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Beavers and Boomtown: Remembering the St. Louis Fur Trade

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Published on: Feb. 2, 1997

Last revision: Oct. 26, 2010

grandsons - Chouteau's nephews - continued their family's tradition. One, Francois Gesseau Chouteau, founded Kansas City. Two were appointed agents of Indian affairs by President Thomas Jefferson. Others diversified the Chouteau fortune into real estate and railroads. The Chouteaus dominated St. Louis politics, economics and society through the 1860s. The family had reigned for 100 years.

Beavers are still one of the primary furs exported to Europe. Their primary use is for Stetson hats. Missouri Department of Conservation research biologist David Hamilton says most trappers today also farm, ranch or work in agriculture. They trap for extra money. And like their ancestors, they struggle with the laws of supply and demand.

"Exports are tied to the prevailing fashion trends, primarily in Europe," Hamilton explains. "So it's an extremely volatile industry, with harvests going up or down within just a few years."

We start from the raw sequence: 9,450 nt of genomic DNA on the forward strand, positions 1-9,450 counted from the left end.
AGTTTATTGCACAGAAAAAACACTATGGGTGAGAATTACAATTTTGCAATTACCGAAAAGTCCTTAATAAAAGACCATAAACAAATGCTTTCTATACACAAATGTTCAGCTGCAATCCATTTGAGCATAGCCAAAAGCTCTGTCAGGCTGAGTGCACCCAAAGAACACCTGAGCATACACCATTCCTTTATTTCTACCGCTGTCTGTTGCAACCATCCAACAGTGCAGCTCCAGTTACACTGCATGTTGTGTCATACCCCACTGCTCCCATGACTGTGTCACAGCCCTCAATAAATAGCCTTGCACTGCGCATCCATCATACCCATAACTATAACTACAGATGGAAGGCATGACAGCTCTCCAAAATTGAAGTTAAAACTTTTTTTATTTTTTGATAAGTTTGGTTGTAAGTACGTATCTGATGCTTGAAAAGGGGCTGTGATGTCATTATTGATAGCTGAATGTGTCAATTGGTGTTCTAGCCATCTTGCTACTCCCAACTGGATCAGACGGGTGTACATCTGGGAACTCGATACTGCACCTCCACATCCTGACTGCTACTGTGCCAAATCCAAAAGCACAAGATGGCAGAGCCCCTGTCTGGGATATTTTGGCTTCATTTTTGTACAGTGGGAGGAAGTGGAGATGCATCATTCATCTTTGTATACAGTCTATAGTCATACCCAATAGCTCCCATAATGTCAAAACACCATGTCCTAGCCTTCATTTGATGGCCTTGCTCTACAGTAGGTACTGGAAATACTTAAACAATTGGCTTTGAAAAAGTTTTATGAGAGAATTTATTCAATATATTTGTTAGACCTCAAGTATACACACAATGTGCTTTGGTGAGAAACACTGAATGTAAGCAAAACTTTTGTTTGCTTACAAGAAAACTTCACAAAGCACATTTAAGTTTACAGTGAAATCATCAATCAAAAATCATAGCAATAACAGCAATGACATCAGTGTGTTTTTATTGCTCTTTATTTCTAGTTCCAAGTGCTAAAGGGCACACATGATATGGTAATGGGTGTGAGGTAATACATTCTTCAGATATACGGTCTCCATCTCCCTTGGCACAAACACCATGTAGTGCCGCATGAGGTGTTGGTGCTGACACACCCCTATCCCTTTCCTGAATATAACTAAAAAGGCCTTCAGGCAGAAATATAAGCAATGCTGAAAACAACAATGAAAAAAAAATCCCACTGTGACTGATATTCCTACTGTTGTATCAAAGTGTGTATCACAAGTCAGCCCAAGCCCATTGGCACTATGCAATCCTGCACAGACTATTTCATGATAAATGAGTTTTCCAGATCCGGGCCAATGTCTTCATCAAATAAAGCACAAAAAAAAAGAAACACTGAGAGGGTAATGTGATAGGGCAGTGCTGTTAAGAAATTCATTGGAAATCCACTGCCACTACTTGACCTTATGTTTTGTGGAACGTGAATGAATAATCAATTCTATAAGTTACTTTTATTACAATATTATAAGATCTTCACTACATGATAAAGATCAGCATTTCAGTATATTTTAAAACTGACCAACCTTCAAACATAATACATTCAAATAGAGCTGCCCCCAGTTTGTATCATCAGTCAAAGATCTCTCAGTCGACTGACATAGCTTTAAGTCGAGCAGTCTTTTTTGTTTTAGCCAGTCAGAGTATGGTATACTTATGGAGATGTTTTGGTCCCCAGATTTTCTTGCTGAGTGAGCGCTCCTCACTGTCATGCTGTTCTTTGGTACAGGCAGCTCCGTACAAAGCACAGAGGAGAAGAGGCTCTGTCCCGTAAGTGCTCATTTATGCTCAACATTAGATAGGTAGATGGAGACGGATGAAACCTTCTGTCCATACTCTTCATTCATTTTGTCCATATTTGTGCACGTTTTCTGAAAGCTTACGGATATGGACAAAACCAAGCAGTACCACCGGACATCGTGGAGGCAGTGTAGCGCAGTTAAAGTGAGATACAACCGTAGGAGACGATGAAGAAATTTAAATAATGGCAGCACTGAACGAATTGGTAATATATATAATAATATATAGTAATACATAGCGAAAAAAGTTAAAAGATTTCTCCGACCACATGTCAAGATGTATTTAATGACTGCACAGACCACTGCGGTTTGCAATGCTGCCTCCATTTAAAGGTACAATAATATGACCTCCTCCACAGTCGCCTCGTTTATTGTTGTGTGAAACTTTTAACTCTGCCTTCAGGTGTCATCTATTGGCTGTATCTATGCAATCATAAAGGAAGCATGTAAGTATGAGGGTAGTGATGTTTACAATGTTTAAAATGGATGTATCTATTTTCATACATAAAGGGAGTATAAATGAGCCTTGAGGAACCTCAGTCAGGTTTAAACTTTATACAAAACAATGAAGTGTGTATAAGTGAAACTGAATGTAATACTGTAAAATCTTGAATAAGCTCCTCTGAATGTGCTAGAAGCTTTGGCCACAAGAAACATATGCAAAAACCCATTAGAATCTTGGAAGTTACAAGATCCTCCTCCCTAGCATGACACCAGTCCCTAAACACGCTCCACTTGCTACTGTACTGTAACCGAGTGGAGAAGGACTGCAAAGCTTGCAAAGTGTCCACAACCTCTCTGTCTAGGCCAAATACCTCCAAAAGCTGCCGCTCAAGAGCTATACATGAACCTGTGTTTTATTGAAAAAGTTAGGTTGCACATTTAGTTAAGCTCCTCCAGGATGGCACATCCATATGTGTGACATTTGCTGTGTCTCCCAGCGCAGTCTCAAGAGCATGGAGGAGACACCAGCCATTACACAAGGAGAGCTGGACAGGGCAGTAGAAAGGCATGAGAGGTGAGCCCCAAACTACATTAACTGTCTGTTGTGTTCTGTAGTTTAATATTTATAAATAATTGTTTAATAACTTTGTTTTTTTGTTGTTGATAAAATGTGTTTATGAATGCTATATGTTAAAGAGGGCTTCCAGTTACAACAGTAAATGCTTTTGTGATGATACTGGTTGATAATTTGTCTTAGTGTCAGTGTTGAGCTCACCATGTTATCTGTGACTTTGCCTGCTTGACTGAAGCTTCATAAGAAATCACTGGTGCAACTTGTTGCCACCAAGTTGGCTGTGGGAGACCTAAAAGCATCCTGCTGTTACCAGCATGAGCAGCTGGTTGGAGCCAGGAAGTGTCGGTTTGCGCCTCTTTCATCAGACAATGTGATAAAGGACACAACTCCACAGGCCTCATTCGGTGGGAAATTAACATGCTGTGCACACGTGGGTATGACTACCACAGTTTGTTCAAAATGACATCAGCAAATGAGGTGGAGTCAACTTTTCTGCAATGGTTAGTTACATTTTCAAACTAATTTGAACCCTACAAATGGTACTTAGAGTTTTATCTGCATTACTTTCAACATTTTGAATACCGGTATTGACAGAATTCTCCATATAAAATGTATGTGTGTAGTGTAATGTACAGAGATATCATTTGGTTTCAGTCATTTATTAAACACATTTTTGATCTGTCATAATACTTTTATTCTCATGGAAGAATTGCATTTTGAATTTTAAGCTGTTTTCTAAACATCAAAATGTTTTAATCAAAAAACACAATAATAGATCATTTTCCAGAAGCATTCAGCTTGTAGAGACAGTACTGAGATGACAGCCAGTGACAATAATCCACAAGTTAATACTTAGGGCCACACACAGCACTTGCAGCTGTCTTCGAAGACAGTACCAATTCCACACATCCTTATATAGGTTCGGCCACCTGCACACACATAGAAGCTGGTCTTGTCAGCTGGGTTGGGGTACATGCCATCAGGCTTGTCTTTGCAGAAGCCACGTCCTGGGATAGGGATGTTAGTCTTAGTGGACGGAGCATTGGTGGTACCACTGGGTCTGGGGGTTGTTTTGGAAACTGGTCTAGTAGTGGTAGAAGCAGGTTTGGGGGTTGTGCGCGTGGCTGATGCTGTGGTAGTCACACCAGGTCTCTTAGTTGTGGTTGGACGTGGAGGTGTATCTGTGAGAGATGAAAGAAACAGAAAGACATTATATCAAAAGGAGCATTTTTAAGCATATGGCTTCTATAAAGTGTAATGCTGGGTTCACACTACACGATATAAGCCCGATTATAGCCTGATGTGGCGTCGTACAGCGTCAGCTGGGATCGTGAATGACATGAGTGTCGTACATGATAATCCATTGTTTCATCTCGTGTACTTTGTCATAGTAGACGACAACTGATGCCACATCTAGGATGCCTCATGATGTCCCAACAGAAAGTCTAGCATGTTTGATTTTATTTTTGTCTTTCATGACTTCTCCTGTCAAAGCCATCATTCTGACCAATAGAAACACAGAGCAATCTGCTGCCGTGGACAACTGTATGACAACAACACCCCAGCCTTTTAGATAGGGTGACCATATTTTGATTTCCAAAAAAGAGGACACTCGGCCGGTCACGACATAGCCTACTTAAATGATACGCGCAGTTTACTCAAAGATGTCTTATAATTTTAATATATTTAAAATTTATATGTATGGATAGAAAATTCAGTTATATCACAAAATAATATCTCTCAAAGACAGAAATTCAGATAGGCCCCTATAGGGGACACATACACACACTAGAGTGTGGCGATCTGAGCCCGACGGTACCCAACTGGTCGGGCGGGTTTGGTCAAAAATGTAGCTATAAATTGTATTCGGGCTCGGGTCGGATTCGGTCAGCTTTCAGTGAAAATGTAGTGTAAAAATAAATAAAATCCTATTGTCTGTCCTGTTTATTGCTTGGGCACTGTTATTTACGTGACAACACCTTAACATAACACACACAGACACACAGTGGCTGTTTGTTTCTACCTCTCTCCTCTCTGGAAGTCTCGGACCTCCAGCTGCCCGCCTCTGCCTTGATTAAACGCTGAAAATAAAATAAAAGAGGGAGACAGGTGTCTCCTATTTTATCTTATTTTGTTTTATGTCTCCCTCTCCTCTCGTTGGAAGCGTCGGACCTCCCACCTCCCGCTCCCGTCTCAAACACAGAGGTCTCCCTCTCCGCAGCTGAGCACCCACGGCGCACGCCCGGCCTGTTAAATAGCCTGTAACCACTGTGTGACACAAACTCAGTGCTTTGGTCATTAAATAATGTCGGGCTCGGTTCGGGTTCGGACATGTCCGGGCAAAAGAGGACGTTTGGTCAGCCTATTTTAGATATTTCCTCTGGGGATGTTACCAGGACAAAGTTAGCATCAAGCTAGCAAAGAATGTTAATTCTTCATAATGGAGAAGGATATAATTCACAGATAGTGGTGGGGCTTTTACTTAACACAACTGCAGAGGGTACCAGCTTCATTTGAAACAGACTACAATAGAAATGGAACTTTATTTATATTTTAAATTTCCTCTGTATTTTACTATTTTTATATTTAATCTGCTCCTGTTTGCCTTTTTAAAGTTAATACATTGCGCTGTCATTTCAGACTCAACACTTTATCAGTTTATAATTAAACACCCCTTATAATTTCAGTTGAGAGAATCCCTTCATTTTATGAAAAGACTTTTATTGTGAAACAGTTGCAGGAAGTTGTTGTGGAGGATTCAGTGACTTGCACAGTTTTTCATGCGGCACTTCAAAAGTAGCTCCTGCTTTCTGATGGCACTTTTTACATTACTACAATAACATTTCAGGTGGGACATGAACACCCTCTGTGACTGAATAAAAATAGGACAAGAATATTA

But traditions persevere. And as they have since the 1800s, midwestern trappers meet every year to swap stories at the Missouri Trappers Association rendezvous. Families camp out, fry fish and browse tables loaded with trapping paraphernalia, from rubber wading boots to jars of bait.

Today, the best symbol of fur trade days may be the antique wooden trunk sitting beside University of Missouri at St. Louis historian Fred Fausz's desk. Inside are replicas of goods the Indians and Chouteaus once traded - buffalo purses, arrowheads, shells, glass bead necklaces. Fausz pulls out something that looks, to modern eyes, like a mini-axe.

"This is a tomahawk," he says.

"So named because the curve of the metal blade looks like a hawk's beak. The French mass-produced hatchets and tomahawks to ship to their Indian allies."

Fausz retrieves a metal cup. The contents could be on a flea market's 10 cent table. "Here are metal buttons, shiny red beads, some little bells," Fausz says. "It may look like junk, but to the artistic Indians, it was precious."

Dean of UMSL's Pierre Laclede Honors College, Fausz is an American Mirror Scholar, a professor who lectures to citizen groups across Missouri. Since 1993, Fausz has traveled the state, sharing his treasure chest of history with everyone from kids to senior citizens.

"People who might never know anything about the fur trade have a chance to see it up close," Fausz says. "It's great fun. I get to tell some wonderful stories."

Today's St. Louis is a hurried, 21st-century city. The Chouteau estates are gone, replaced first by businesses and then the Arch. But Missourians still relish tales of the early days. And there are many. Because not so long ago, where we stand, Missouri was a much different place.

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